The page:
Food Supplies

(2,616 words)

Author(s): Corni, Gustavo
Food Supplies The supply of food to the civilian population, as well as to the fighting forces, is one of the most important elements in the waging of any war. This applies especially to the First World War, in which food supplies to millions of people had to be assured in the face of mutual blockades that severely compromised trade routes. A deterioration in food supplies was experienced in all belligerent nations and occupied territories during the course of the war, causing governments repeatedly to revise and modify their supply strategies. All sides …

Two-Front War

(612 words)

Author(s): Afflerbach, Holger
Two-Front War The specific strategic situation of the Central Powers, surrounded by the “Iron Ring” (W. Groener) of the opposing coalition. This was mostly seen as a grave strategic disadvantage, and was instrumental in the emergence before 1914 of the hazardous Schlieffen Plan: the attempt to forestall a two-front war, and so avoid the dissipation of Germany’s strength. German policy during the Crisis of July 1914 has frequently been interpreted as having been motivated by the necessity to meet the threat of a two-front war, or “encirclement,” while i…

Lenin, Vladimir Ilyich

(600 words)

Author(s): Brand, Bettina
Lenin, Vladimir Ilyich (Real name V.I. Ulyanov; April 22, 1870, Simbirsk [from 1924 Ulyanovsk] – January 21, 1924, Gorki [near Moscow]), Russian revolutionary and politician. Lenin was born into an upper class family. A critical youthful influence was the conviction and execution in 1887 of his older brother Alexander, who had taken part in an assassination attempt against the Tsar. Lenin qualified to practice as a lawyer after studying law at the University of Kazan. In 1893 he moved to Saint Pete…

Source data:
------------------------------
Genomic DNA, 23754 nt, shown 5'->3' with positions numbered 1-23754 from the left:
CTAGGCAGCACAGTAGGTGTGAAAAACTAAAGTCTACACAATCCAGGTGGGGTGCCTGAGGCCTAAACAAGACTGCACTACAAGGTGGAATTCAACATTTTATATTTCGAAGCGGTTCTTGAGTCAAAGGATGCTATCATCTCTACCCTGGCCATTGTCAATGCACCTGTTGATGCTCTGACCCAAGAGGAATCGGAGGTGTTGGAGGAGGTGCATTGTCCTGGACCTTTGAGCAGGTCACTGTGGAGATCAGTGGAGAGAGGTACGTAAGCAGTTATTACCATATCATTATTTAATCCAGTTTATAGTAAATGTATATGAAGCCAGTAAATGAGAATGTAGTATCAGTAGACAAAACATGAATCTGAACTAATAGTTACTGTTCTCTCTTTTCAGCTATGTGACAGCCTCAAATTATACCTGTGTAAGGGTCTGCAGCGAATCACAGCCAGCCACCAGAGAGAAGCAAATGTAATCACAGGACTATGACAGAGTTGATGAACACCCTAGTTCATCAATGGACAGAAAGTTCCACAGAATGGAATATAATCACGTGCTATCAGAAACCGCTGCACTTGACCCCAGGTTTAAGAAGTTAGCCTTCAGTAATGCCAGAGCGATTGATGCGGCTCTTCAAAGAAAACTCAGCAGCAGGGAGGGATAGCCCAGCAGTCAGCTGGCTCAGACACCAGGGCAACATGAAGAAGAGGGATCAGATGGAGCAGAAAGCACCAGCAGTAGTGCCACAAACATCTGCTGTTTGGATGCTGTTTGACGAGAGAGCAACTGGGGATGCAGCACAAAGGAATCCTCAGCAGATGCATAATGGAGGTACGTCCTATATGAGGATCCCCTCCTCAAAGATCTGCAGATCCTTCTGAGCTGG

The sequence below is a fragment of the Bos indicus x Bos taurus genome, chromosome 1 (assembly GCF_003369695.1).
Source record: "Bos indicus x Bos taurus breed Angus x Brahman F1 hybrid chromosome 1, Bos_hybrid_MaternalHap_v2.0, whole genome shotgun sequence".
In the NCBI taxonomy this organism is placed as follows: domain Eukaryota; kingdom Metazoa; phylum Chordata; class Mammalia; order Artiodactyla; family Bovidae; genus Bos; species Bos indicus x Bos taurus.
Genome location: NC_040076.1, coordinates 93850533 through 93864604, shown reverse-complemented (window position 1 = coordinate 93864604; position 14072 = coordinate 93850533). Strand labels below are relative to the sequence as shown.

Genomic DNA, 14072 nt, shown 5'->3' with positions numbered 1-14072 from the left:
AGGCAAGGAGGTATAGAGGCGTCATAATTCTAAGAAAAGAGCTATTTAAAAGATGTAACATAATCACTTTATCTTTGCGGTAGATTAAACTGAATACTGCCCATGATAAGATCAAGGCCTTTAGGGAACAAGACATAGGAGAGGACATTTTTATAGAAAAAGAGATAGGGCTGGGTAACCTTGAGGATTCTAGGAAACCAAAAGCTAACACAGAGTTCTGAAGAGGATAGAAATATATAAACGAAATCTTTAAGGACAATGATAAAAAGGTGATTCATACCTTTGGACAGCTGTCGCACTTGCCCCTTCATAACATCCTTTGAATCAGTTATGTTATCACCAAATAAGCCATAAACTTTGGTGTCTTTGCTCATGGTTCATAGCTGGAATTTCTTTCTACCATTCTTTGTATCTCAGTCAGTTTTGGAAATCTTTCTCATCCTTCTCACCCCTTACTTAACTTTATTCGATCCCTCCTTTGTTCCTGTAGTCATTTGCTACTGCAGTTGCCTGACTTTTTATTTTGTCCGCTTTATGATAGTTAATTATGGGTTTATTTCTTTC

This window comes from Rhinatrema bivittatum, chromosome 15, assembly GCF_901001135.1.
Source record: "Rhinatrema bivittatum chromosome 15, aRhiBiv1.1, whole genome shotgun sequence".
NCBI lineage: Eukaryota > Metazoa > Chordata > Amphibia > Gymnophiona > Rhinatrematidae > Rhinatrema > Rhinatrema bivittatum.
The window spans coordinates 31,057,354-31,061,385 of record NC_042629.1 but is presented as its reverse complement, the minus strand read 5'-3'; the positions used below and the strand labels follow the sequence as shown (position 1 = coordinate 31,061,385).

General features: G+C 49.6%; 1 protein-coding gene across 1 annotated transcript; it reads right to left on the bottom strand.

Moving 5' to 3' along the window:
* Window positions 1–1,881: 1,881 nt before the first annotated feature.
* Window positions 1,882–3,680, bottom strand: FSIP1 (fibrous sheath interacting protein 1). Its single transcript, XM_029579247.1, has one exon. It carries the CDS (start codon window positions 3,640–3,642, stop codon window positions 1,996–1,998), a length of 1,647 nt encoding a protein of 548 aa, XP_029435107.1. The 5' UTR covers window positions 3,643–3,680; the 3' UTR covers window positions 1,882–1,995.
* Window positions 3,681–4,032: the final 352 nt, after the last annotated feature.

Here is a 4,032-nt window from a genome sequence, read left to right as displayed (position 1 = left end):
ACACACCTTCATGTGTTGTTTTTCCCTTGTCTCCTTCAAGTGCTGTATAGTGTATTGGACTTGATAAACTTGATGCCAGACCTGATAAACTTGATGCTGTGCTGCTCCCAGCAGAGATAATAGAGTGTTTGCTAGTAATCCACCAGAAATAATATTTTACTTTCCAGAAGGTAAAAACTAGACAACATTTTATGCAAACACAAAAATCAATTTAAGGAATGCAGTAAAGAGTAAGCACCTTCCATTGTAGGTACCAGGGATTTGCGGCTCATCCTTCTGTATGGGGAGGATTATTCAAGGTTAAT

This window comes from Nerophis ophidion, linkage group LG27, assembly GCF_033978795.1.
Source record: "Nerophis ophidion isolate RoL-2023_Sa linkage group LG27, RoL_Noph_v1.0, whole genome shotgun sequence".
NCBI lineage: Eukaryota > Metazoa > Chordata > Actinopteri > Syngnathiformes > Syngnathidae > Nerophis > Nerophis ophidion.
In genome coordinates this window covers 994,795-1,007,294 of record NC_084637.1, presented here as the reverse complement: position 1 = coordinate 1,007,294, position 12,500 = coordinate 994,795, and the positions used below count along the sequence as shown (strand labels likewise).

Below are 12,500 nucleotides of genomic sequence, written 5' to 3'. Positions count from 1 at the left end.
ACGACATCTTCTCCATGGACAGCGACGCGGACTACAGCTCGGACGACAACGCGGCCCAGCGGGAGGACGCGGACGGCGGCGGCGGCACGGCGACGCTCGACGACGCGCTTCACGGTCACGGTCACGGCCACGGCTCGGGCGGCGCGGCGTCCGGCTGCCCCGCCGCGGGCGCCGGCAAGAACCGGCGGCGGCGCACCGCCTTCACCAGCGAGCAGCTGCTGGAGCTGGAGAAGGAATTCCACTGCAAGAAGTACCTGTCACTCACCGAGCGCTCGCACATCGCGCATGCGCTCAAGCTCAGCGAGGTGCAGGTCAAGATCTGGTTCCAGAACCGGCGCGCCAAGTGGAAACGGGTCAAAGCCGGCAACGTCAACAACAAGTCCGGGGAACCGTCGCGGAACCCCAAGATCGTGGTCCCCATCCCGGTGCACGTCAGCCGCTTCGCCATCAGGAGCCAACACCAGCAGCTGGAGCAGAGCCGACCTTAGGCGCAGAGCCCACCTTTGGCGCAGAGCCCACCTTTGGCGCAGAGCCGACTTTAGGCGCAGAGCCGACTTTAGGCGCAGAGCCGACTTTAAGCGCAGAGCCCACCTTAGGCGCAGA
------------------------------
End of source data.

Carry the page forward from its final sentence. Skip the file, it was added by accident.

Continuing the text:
Infantry Weaponry/Weapons

(3,025 words)

Author(s): Thoss, Bruno
Infantry Weaponry/Weapons Weapons technology during the First World War was geared mainly to the ground war, drawn from traditional types of infantry and artillery weapons. At the beginning of the war, cavalry was still relatively important, though they no longer had a decisive function in battle. For equipment early in the war, troops relied upon firearms such as rifles, carbines, machine guns and pistols; cutting and thrusting blades including bayonets, sabers, and lances; and explosive devices …

Ivanov, Nikolai Iudovich

(204 words)

Author(s): Dahlmann, Dittmar
Ivanov, Nikolai Iudovich (July 22, 1851–February 27, 1919, Kiev [murdered]), Russian general. Ivanov graduated from the Mikhailovksy Artillery School in 1869. In the Russo-Japanese War of 1904–1905 he commanded the IIIrd Siberian Corps; between 1906 and 1908 he served as governor-general of the Kronstadt military fortress. In that capacity he put down the 1906 rebellion by sailors of the Kronstadt naval base. Promoted to adjutant general in 1907 and general of the artillery in 1908, Ivanov headed t…

Komarów

(674 words)

Author(s): Stone, Norman